LONDON • Marcelo Bielsa's sportsman-like decision to allow opponents Aston Villa to score unopposed was "a remarkable gesture" given that it ended Leeds' faint hopes of earning automatic promotion to the Premier League.
Sunday's 1-1 draw at Elland Road meant that second-placed Sheffield United joined leaders Norwich City in regaining their top-flight status, consigning the third-placed home team to the lottery of the English Championship play-offs.
Leeds needed a victory to stay mathematically in the hunt - in reality, the Blades were all but promoted the previous day as a win for the hosts would have still left them three points behind with a hugely inferior goal difference - but their fans still held out hope for an unlikely miracle.
Former Arsenal boss Arsene Wenger was left astounded but full of praise for Leeds manager Bielsa's instructions to his players to allow the visitors to equalise unchallenged.
His team had opened the scoring through midfielder Mateusz Klich in controversial circumstances as Villa striker Jonathan Kodjia lay stricken on the pitch.
That goal sparked a series of on-pitch melees, one of which resulted in Villa's Anwar Al Ghazi being sent off.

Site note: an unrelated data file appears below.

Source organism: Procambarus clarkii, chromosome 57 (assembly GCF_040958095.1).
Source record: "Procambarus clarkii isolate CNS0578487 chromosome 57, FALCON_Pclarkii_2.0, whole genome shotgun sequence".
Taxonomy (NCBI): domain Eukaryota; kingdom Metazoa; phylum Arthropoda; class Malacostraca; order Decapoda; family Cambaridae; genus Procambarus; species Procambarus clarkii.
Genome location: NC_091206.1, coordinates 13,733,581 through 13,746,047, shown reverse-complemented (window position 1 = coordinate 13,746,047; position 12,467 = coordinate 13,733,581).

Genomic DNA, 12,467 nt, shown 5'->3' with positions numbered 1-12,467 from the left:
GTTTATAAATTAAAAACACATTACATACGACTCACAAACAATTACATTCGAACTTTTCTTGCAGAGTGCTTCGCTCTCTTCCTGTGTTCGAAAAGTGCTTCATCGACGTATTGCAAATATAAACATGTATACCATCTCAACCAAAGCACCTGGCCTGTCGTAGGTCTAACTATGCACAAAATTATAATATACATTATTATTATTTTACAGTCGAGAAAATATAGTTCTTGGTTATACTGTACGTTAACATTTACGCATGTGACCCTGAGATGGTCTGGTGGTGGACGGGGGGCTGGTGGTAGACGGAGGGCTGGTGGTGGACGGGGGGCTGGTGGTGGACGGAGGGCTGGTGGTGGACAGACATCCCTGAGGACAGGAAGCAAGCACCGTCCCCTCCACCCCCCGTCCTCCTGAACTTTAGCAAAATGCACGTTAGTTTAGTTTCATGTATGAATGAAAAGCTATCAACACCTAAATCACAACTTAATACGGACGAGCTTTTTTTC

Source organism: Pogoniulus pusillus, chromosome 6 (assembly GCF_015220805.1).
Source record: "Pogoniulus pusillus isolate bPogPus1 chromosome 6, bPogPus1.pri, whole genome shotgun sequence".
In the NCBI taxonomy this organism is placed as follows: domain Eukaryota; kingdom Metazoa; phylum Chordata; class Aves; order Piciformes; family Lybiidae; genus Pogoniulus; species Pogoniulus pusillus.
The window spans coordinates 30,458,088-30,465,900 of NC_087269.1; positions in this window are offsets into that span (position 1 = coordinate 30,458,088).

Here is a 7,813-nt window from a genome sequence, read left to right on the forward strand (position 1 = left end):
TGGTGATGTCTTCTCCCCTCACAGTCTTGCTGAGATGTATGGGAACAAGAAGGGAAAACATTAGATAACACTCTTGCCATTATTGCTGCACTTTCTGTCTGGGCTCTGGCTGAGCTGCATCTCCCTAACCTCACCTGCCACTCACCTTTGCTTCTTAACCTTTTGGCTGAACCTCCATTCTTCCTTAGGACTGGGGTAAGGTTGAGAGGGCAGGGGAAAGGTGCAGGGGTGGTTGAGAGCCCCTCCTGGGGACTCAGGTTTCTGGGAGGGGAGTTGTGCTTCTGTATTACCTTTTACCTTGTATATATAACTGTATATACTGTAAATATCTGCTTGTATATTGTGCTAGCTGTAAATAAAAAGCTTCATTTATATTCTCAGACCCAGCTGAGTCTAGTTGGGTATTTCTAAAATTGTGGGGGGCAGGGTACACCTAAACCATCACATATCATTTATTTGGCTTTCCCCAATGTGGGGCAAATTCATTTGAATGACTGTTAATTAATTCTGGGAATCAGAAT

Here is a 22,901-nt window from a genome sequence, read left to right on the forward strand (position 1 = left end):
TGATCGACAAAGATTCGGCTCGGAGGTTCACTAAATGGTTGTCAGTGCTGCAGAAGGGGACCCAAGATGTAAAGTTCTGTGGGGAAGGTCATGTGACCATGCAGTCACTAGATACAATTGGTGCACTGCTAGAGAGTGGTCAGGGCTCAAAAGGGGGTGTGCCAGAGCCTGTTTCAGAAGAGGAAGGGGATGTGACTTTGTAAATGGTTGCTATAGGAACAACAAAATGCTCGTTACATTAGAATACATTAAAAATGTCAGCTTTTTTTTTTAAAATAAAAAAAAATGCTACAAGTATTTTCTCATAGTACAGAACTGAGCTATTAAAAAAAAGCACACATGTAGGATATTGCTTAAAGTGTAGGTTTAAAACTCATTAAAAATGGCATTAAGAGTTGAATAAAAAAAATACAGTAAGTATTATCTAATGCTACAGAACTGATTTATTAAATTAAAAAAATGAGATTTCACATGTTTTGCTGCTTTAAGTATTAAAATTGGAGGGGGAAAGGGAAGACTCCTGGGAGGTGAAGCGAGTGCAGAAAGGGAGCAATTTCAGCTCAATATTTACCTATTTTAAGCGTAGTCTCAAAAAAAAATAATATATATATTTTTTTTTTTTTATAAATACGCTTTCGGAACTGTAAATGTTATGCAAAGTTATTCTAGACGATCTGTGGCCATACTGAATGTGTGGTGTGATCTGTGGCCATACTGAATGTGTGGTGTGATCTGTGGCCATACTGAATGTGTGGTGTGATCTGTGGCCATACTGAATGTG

Bielsa was then seen to order his players to return the favour, instructing them to allow Villa to net unopposed. The Villans duly did, through winger Albert Adomah .
While Wenger disagreed with the protests, insisting that "only the referee can stop the game" and Dean Smith's players should not have expected Leeds to kick the ball out of play when Kodjia was down injured, he admitted it was praiseworthy.
The Frenchman told beIN Sports: "It is a kind of fair play that is usually on the football pitch. Only the ref can stop the game, but it is remarkable from Bielsa.
"They (Leeds) are playing to come up to the Premier League and there is something at stake... the whole world has to watch that.
"I would like to say, 'Thank you' to Marcelo Bielsa."
Villa coach Smith, who had former Chelsea captain John Terry aiding him on the touchline as assistant manager, agreed with Wenger. He hailed the decision as "sportsmanship prevailing in the end" before expressing his "full respect" for the Argentinian's ethical principles.